There is a lot of jargon floating around in the tech world, such as Lean, Agile, Scrum, and Kanban. It can feel overwhelming to determine which are the right product management methodologies for your company, product, or clients. We discuss what each of these frameworks is and give examples of how to choose a methodology. We will also look into what type of projects, products, and people fit different methodologies.
Different Product Management Methodologies:
1. Waterfall Methodology
The waterfall model is a sequential model that divides the software development process into multiple phases. Each phase has a defined set of tasks and objectives. The requirements are determined in the earlier stages, and the development process is carried out based on those requirements. It is a rigid framework that ignores user validation.
The waterfall model was widely used some years ago. But today, due to the continually changing needs and requirements, this methodology is not highly applicable. These days the procedures from the waterfall model can be only seen in legacy software from decades ago.
2. Lean Methodology
The lean methodology originated from the Toyota Production System (TPS), which focuses on reducing waste, improve the process, and encourage innovation. It is not a new concept but has been evolving outside the manufacturing boundaries in the business world today.
There are two main pillars of lean methodology:
a. Continuous improvement
b. Respect for people
By strongly following the two, we try to streamline the process that reduces the noise and provides value to the user while aligning the business goals. The concept of lean methodology is applied in the product development lifecycle in close relation with the agile methodology. Both these methodologies work best in projects with uncertainties.
3. Agile Methodology
An agile methodology is an adaptable approach to product development. It is an iterative model with multiple development cycles known as the sprint. This approach brings together the people aspect of product development. Today most companies, big or small, follow agile. It has become a de facto approach for software product development.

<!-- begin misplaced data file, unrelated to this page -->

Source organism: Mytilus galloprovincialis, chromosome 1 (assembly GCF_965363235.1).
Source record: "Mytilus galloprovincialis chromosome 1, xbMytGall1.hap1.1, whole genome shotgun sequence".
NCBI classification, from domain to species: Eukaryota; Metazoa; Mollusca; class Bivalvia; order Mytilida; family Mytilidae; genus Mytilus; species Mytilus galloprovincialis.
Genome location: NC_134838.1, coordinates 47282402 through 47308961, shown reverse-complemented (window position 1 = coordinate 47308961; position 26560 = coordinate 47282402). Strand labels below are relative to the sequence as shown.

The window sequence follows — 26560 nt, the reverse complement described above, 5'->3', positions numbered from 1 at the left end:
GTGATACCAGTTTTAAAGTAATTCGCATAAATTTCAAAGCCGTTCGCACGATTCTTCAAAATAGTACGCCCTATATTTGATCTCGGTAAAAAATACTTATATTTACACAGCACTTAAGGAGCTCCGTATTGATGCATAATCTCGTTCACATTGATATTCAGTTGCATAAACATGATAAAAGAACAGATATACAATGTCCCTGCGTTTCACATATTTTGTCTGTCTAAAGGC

Just because you are using Kanban boards, releasing a product version once a quarter with no focus on hypothesis, process, or validation, you are not following agile. It is an iterative process that is centered around validating the user requirements throughout the development process. User validation is a serious matter when it comes to agile methodology.
Companies following agile methodology start with hypotheses about user requirements. We then validate these hypotheses against the user interview results. Based on the results, we iterate the product features and functionality. The process is repeated several times, even after releasing the product.
We incorporate the change while working in sprints. By following agile, we are making sure that the final product meets the user’s needs. There are fewer chances of any significant changes after the last release as we verify the requirements from the earlier stage.
Agile works best with projects with uncertainties as the methodology allow quick iterations as per the user validation. However, you need to keep an open mind, be adaptable to change, and assess the risk to cope with agile methodology. Only with the right mindset, we can attain the best from agile methods.
Kanban Vs. Scrum
Kanban and Scrum are the two most popular product development frameworks under agile methodology. While Kanban is fluid and does not have a time restriction, Scrum is time-bound.